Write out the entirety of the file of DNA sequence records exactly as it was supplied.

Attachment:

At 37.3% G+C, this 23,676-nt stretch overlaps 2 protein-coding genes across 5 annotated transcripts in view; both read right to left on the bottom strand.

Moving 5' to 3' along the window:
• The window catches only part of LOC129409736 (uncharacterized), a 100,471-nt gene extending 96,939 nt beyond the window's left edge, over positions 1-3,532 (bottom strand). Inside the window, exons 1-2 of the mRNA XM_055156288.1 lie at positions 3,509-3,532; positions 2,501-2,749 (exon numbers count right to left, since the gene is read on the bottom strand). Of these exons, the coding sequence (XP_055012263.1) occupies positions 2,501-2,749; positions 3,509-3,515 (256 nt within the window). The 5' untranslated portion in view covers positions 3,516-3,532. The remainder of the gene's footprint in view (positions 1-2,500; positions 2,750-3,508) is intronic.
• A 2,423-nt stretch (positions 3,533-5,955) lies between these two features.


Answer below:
At 37.3% G+C, this 23,676-nt stretch overlaps 2 protein-coding genes across 5 annotated transcripts in view; both read right to left on the bottom strand.

Moving 5' to 3' along the window:
• The window catches only part of LOC129409736 (uncharacterized), a 100,471-nt gene extending 96,939 nt beyond the window's left edge, over positions 1-3,532 (bottom strand). Inside the window, exons 1-2 of the mRNA XM_055156288.1 lie at positions 3,509-3,532; positions 2,501-2,749 (exon numbers count right to left, since the gene is read on the bottom strand). Of these exons, the coding sequence (XP_055012263.1) occupies positions 2,501-2,749; positions 3,509-3,515 (256 nt within the window). The 5' untranslated portion in view covers positions 3,516-3,532. The remainder of the gene's footprint in view (positions 1-2,500; positions 2,750-3,508) is intronic.
• A 2,423-nt stretch (positions 3,533-5,955) lies between these two features.